It is agreed that Hewson breached the following sections of REBBA Code of Ethics:
FAIRNESS, HONESTY, ETC.
3. A registrant shall treat every person the registrant deals with in the course of a trade in real estate fairly, honestly and with integrity.
4. A registrant shall promote and protect the best interests of the registrant’s clients.
CONSCIENTIOUS AND COMPETENT SERVICE, ETC.
5. A registrant shall provide conscientious service to the registrant’s clients and customers and shall demonstrate reasonable knowledge, skill, judgment and competence in providing those services.
21 (1) A broker or salesperson who has a client in respect of the acquisition or disposition of a particular interest in real estate shall take reasonable steps to determine the material facts relating to the acquisition or disposition and, at the earliest practicable opportunity, shall disclose the material facts to the client.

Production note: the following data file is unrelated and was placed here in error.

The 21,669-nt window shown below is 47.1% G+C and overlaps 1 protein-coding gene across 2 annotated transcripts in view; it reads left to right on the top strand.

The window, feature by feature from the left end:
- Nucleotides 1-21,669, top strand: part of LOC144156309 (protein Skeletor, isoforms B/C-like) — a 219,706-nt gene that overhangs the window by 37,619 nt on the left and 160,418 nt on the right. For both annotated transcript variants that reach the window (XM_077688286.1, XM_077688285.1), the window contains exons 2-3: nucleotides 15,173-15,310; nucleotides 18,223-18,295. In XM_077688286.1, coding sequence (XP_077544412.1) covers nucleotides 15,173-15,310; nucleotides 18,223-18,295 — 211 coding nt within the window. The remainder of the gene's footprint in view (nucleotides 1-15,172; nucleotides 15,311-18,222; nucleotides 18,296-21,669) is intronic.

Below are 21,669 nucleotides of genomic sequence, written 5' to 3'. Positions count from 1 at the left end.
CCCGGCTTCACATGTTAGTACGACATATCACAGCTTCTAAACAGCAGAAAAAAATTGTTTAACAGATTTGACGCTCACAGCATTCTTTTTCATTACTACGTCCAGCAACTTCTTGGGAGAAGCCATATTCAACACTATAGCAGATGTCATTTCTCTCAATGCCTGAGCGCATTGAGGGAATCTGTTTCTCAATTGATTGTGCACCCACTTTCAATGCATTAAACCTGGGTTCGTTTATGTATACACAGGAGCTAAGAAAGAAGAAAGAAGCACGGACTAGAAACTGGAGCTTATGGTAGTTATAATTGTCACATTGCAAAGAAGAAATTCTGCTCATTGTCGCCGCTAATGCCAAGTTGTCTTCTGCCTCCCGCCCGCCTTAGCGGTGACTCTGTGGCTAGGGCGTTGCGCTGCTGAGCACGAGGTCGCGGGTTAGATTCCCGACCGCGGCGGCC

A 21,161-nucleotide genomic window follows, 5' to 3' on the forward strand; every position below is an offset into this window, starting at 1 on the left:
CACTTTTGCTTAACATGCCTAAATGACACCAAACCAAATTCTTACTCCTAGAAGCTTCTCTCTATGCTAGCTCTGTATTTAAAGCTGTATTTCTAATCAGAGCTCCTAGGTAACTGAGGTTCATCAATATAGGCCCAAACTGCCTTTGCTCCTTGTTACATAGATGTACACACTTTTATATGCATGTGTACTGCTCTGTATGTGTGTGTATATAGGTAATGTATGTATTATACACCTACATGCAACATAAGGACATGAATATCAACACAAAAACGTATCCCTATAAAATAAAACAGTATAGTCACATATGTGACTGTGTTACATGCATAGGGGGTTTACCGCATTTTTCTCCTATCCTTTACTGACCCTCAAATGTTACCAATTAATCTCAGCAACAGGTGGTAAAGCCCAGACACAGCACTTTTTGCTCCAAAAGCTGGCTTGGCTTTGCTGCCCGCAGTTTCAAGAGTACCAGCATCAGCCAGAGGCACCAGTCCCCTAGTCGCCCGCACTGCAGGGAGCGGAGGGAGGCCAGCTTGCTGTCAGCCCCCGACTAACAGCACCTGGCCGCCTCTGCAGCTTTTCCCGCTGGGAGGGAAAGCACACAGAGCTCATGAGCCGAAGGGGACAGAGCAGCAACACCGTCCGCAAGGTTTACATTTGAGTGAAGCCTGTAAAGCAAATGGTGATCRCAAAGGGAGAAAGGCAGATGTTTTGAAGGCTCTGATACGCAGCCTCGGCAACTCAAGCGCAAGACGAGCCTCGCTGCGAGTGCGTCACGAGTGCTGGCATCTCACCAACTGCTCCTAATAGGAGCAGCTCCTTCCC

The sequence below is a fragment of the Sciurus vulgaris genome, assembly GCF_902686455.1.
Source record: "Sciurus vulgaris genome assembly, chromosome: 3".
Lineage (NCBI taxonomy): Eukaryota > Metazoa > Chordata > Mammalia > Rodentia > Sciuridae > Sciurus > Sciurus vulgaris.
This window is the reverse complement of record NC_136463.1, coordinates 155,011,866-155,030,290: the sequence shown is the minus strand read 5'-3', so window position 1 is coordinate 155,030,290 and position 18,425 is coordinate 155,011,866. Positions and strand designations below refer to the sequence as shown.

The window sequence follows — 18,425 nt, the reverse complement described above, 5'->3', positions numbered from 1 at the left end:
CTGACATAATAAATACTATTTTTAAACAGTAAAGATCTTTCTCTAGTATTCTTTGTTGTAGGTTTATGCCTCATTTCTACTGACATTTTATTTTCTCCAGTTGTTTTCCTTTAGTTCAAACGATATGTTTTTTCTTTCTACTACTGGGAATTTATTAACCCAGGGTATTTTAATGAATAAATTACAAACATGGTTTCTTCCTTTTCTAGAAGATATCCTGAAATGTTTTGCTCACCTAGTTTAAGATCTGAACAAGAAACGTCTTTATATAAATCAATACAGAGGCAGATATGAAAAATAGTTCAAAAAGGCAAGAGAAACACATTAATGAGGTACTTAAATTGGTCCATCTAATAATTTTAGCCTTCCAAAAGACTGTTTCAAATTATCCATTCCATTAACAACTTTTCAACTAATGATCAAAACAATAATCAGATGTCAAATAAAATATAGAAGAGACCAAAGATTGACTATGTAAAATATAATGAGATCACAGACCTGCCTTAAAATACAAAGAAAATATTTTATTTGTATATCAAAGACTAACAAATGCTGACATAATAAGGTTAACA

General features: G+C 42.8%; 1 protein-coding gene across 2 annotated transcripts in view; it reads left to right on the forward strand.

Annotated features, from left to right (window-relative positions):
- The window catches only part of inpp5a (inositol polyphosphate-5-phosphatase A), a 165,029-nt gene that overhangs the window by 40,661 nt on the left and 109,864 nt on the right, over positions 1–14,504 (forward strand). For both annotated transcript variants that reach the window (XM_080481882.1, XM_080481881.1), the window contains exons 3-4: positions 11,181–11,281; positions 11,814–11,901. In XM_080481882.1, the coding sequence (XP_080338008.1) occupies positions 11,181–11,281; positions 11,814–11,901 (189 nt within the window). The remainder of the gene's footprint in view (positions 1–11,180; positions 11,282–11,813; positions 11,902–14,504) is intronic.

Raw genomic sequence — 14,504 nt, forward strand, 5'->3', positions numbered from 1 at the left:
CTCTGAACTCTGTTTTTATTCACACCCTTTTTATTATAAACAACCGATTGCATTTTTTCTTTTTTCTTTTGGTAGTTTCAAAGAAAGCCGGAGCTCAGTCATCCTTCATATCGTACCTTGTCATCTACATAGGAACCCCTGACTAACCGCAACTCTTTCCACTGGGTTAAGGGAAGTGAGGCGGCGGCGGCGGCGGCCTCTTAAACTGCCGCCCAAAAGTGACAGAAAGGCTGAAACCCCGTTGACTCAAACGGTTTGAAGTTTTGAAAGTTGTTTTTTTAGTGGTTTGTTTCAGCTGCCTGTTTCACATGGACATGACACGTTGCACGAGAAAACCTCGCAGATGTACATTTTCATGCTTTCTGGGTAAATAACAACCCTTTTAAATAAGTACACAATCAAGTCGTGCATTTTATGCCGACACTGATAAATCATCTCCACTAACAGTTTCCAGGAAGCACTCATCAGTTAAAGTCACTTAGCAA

(2) A broker or salesperson who has a customer in respect of the acquisition or disposition of a particular interest in real estate shall, at the earliest practicable opportunity, disclose to the customer the material facts relating to the acquisition or disposition that are known by or ought to be known by the broker or salesperson.
ERROR, MISREPRESENTATION, FRAUD, ETC.
38. A registrant shall use the registrant’s best efforts to prevent error, misrepresentation, fraud or any unethical practice in respect of a trade in real estate.
Hewson was ordered to pay a penalty of $5,000.00 on or before September 30, 2014.